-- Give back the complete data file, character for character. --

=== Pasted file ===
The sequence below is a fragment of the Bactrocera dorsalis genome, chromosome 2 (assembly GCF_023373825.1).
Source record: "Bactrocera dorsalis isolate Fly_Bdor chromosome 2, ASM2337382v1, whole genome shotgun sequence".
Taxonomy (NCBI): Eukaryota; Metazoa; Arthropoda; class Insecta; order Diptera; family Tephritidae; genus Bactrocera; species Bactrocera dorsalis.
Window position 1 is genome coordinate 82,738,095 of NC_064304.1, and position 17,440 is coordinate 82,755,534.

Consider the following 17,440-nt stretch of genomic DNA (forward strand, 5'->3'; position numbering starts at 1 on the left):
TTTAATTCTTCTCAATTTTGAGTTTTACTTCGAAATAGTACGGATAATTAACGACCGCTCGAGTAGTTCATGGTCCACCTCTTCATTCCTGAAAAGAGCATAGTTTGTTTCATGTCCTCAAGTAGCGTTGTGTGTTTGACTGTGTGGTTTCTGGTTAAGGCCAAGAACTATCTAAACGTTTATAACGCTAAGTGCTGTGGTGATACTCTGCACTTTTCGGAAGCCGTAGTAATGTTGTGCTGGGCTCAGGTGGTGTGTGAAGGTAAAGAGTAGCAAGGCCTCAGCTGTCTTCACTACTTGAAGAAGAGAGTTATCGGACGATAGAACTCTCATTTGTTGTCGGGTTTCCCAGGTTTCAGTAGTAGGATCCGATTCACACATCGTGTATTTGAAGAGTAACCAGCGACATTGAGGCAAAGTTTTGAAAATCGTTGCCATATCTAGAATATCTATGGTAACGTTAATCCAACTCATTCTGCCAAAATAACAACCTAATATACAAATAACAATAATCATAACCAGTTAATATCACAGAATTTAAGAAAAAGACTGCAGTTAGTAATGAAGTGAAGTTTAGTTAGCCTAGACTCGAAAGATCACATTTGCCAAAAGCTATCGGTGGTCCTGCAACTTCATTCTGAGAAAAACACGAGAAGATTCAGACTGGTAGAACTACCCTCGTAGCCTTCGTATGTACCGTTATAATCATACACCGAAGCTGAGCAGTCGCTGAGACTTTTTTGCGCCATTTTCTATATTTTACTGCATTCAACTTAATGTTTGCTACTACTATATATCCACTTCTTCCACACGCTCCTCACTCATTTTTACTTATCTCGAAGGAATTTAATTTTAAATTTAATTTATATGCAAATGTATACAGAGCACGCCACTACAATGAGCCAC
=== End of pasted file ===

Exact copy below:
The sequence below is a fragment of the Bactrocera dorsalis genome, chromosome 2 (assembly GCF_023373825.1).
Source record: "Bactrocera dorsalis isolate Fly_Bdor chromosome 2, ASM2337382v1, whole genome shotgun sequence".
Taxonomy (NCBI): Eukaryota; Metazoa; Arthropoda; class Insecta; order Diptera; family Tephritidae; genus Bactrocera; species Bactrocera dorsalis.
Window position 1 is genome coordinate 82,738,095 of NC_064304.1, and position 17,440 is coordinate 82,755,534.

Consider the following 17,440-nt stretch of genomic DNA (forward strand, 5'->3'; position numbering starts at 1 on the left):
TTTAATTCTTCTCAATTTTGAGTTTTACTTCGAAATAGTACGGATAATTAACGACCGCTCGAGTAGTTCATGGTCCACCTCTTCATTCCTGAAAAGAGCATAGTTTGTTTCATGTCCTCAAGTAGCGTTGTGTGTTTGACTGTGTGGTTTCTGGTTAAGGCCAAGAACTATCTAAACGTTTATAACGCTAAGTGCTGTGGTGATACTCTGCACTTTTCGGAAGCCGTAGTAATGTTGTGCTGGGCTCAGGTGGTGTGTGAAGGTAAAGAGTAGCAAGGCCTCAGCTGTCTTCACTACTTGAAGAAGAGAGTTATCGGACGATAGAACTCTCATTTGTTGTCGGGTTTCCCAGGTTTCAGTAGTAGGATCCGATTCACACATCGTGTATTTGAAGAGTAACCAGCGACATTGAGGCAAAGTTTTGAAAATCGTTGCCATATCTAGAATATCTATGGTAACGTTAATCCAACTCATTCTGCCAAAATAACAACCTAATATACAAATAACAATAATCATAACCAGTTAATATCACAGAATTTAAGAAAAAGACTGCAGTTAGTAATGAAGTGAAGTTTAGTTAGCCTAGACTCGAAAGATCACATTTGCCAAAAGCTATCGGTGGTCCTGCAACTTCATTCTGAGAAAAACACGAGAAGATTCAGACTGGTAGAACTACCCTCGTAGCCTTCGTATGTACCGTTATAATCATACACCGAAGCTGAGCAGTCGCTGAGACTTTTTTGCGCCATTTTCTATATTTTACTGCATTCAACTTAATGTTTGCTACTACTATATATCCACTTCTTCCACACGCTCCTCACTCATTTTTACTTATCTCGAAGGAATTTAATTTTAAATTTAATTTATATGCAAATGTATACAGAGCACGCCACTACAATGAGCCAC